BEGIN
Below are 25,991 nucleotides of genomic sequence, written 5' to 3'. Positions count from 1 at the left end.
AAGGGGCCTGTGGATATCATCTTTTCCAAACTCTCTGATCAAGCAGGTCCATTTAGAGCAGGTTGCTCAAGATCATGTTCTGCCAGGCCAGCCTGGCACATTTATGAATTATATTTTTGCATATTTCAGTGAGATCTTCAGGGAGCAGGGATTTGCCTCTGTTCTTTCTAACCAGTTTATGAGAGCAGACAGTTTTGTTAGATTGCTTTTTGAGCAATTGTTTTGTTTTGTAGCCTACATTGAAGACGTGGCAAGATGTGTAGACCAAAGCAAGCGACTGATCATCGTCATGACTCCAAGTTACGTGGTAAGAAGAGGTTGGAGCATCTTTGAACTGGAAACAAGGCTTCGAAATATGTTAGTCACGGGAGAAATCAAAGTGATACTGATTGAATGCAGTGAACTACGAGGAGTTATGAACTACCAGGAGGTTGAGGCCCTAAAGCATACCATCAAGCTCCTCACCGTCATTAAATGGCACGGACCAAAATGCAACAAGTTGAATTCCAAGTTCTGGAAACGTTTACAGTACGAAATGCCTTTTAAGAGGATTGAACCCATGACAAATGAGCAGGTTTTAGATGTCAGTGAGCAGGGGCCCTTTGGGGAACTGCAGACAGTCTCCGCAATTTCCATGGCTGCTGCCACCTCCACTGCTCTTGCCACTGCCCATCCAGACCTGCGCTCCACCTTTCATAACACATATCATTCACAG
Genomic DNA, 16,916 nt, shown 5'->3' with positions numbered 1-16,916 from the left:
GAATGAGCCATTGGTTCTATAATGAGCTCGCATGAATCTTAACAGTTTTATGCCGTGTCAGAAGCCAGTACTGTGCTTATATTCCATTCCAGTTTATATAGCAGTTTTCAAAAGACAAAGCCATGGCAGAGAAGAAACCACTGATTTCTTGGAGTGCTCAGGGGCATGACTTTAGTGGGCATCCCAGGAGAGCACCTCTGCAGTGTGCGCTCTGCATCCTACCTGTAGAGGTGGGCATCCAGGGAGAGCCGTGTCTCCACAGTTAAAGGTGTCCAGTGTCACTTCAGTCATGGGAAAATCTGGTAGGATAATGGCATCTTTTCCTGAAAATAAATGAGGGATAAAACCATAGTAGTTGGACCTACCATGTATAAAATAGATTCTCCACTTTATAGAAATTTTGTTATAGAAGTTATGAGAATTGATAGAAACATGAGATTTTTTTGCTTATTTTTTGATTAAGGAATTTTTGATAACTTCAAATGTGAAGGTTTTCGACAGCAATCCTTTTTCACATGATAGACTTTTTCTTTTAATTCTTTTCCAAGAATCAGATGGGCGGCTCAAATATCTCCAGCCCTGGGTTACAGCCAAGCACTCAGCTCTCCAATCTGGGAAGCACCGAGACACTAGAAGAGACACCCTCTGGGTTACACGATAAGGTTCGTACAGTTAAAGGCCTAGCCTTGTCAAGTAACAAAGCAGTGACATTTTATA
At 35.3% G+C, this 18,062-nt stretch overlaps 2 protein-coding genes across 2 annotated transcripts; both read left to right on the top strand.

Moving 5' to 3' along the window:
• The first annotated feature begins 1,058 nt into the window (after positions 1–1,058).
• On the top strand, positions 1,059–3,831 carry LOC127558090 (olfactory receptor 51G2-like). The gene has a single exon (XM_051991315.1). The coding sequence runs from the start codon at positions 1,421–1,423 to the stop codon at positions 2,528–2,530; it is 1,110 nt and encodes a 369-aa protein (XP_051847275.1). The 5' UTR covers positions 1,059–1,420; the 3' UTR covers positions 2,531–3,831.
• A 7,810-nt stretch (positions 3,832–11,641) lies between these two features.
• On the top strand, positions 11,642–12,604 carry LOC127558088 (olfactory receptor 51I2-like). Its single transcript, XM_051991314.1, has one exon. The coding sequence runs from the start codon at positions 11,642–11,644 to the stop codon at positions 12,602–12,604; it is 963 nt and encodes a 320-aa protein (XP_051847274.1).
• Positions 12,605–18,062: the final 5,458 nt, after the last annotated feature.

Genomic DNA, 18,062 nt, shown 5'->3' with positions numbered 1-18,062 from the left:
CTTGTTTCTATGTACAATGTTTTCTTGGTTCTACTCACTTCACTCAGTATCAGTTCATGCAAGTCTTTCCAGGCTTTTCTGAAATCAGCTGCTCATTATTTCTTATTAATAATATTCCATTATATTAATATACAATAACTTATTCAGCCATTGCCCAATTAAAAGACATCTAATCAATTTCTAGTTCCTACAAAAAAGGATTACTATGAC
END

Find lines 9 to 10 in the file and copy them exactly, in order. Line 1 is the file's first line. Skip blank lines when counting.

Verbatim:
• A 7,810-nt stretch (positions 3,832–11,641) lies between these two features.
• On the top strand, positions 11,642–12,604 carry LOC127558088 (olfactory receptor 51I2-like). Its single transcript, XM_051991314.1, has one exon. The coding sequence runs from the start codon at positions 11,642–11,644 to the stop codon at positions 12,602–12,604; it is 963 nt and encodes a 320-aa protein (XP_051847274.1).